The Korea Herald


Short selling ban hinders Korea’s MSCI index upgrade

By Choi Ji-won

Published : June 21, 2024 - 15:20

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Dealers work in a dealing room of the Hana Bank headquarters in Seoul on Friday. (Yonhap) Dealers work in a dealing room of the Hana Bank headquarters in Seoul on Friday. (Yonhap)

South Korea retained its emerging market status by Morgan Stanley Capital International, with the ongoing short selling ban cited as a hindrance to the country's efforts for a status upgrade.

"The recent short selling ban introduces market accessibility restrictions," MSCI said Thursday when announcing the results of its market classification review for the global standard indexes.

In part, the New York-based index provider acknowledged and welcomed the recently proposed measures to improve the accessibility of the Korean equity market.

"However, in November 2023, a full ban on short selling was reimposed. While this ban is expected to be temporary, sudden changes in market rules are not desirable," MSCI noted.

Recently, the local financial authorities extended the short selling ban until March 30, 2025, anticipating the implementation of a computerized system to monitor and prevent illegal naked short selling by that time.

For potential reclassification, MSCI stated that it requires "all issues (to) have been addressed, reforms (to) have been fully implemented and market participants (to) have had ample time to thoroughly evaluate the effectiveness of the changes."

Ahead of Thursday's announcement, MSCI released its annual review of market accessibility, which indicated that "there were no improvements in Korea's accessibility ratings this cycle," suggesting that Korea will not be reclassified this year.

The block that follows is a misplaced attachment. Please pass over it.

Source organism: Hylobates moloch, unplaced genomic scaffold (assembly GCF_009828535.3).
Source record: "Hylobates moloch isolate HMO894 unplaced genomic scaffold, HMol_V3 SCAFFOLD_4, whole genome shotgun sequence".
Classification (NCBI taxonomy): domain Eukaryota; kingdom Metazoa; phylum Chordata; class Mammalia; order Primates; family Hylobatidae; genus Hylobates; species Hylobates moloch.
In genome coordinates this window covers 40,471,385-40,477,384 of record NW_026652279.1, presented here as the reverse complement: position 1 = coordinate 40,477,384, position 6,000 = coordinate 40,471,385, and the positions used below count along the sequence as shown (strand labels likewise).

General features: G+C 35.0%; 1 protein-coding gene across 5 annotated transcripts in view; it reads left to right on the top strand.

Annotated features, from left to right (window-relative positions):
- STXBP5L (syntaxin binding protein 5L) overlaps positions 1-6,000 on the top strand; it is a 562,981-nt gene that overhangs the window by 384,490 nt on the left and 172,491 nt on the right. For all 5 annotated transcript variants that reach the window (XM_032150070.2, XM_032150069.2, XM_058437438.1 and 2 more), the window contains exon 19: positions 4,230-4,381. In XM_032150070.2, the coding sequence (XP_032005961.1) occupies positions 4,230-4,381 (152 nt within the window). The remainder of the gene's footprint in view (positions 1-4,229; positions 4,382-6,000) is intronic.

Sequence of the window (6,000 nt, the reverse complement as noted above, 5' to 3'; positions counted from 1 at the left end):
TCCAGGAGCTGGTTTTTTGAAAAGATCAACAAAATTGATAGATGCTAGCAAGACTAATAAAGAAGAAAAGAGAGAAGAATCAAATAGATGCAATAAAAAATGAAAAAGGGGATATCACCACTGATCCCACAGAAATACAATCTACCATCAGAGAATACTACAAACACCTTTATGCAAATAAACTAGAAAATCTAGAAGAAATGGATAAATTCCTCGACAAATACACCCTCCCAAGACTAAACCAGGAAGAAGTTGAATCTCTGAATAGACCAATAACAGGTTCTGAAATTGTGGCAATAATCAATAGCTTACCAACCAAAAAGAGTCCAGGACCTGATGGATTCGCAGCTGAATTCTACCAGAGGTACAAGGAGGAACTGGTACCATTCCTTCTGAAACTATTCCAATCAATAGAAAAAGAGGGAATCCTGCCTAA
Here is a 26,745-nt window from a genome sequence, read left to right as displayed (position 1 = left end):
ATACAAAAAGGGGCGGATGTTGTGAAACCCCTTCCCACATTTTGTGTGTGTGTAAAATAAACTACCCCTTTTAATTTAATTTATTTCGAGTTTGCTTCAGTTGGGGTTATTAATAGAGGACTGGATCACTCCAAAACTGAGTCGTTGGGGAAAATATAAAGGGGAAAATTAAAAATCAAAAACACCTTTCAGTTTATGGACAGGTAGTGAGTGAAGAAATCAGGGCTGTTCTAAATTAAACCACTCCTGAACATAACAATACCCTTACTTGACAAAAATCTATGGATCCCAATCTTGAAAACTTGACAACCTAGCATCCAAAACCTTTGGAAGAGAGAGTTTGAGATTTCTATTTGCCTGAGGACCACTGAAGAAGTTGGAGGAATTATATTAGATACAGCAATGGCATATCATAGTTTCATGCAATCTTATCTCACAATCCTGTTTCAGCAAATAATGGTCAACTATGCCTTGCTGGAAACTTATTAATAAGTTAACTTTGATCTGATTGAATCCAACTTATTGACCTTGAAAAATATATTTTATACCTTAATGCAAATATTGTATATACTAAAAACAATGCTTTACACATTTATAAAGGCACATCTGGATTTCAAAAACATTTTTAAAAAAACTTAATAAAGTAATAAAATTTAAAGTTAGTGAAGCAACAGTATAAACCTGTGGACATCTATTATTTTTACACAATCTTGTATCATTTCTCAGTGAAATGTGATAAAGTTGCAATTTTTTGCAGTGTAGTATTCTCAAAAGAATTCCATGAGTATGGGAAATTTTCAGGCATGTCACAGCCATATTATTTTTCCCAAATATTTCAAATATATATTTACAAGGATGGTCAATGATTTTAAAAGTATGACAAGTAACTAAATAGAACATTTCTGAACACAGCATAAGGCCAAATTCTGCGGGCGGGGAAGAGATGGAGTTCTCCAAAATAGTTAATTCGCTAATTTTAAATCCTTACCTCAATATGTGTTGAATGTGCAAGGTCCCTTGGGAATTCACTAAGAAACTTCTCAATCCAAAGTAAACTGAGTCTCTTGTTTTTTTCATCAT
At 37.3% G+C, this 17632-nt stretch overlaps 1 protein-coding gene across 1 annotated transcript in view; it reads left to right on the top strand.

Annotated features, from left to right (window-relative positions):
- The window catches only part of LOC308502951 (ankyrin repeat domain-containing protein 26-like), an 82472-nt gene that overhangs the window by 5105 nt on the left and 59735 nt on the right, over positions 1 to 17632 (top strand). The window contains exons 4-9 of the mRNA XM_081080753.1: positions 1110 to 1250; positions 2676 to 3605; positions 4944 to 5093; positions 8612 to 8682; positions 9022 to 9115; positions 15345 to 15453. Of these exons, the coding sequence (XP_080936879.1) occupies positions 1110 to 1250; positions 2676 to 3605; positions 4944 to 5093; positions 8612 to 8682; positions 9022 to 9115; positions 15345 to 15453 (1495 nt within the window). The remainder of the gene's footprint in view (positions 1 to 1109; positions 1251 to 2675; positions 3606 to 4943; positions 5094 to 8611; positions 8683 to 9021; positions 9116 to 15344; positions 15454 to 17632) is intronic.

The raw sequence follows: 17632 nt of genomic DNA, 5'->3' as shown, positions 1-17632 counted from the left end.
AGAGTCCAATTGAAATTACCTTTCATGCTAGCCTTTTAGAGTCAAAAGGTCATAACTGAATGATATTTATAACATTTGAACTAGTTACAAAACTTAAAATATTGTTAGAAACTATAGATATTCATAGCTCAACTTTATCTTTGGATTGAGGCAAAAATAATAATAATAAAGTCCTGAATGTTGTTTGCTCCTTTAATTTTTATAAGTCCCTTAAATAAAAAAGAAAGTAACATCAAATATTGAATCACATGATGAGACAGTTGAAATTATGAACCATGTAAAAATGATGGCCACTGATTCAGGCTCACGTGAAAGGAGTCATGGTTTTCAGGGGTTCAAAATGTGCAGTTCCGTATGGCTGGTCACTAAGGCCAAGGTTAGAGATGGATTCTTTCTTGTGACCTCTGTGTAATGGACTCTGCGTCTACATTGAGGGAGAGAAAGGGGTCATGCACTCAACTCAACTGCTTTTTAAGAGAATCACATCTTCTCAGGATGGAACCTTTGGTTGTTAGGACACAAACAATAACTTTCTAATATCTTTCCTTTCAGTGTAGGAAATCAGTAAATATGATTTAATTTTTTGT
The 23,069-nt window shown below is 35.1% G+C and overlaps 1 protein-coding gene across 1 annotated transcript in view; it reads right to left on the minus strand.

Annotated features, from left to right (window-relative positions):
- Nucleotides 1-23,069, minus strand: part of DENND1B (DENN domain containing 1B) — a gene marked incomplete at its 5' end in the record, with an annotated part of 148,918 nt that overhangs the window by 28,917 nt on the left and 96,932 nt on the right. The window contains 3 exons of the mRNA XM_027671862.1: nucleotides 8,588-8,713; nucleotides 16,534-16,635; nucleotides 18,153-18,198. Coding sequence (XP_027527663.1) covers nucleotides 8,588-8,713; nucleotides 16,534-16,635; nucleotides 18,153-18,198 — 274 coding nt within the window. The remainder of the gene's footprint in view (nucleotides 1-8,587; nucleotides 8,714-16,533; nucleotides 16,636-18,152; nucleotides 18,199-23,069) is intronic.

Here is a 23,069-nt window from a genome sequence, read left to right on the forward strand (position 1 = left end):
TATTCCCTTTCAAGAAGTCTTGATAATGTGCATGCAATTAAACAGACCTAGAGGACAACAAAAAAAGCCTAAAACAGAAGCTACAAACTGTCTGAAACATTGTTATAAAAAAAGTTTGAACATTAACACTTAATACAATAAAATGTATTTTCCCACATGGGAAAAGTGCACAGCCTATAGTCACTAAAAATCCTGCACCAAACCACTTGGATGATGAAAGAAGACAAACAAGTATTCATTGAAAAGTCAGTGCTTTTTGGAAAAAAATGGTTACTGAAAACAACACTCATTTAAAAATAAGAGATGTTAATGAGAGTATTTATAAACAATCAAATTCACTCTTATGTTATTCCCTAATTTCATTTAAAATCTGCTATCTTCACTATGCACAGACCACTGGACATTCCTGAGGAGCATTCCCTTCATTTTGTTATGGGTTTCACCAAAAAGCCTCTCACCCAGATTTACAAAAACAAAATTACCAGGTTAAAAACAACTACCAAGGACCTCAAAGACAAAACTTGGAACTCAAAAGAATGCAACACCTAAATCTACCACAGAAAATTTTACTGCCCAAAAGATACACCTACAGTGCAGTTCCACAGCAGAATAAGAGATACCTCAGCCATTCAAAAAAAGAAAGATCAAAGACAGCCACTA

While acknowledging the introduction of new measures to enhance market accessibility, the report pointed out that some initiatives, such as phasing in mandatory English disclosures for listed firms, have not been fully implemented. Others, such as easing the registration process for foreign investors, will require more time to assess their market impact, it added.

Regarding the country's short selling status, the report downgraded it from "+" to "-," reflecting a deterioration in the short selling system.

Based on three criteria — economic development, size and liquidity requirements, and market accessibility — MSCI categorizes equity markets worldwide each year as developed, emerging, frontier or standalone markets.

After first getting categorized as an emerging market in 1992, Korea was periodically on the watch list for its status upgrade to a developed market between 2008 and 2014 but failed to return to the list since then, with limited convertibility of the Korean won in the offshore currency market cited as one significant setback.

Countries must remain on the watch list for over a year to be upgraded to a developed market, which means Korea needs to wait another year to be considered.

Meanwhile, the inclusion in MSCI's developed markets index is considered a positive factor for a country's capital flow, as it affects the investment decisions of global institutional investors.

Given MSCI's cautious note on the enhancement of South Korea's market accessibility, Samsung Securities analyst Kim Dong-young expressed a guarded outlook on next year's reclassification.

"Essentially, what MSCI is indicating is that they require tangible evidence of the impact of policy reforms before making a decision. Therefore, given the ongoing short selling ban until next March and other reforms still unfolding, the outlook for next year remains uncertain," Kim explained.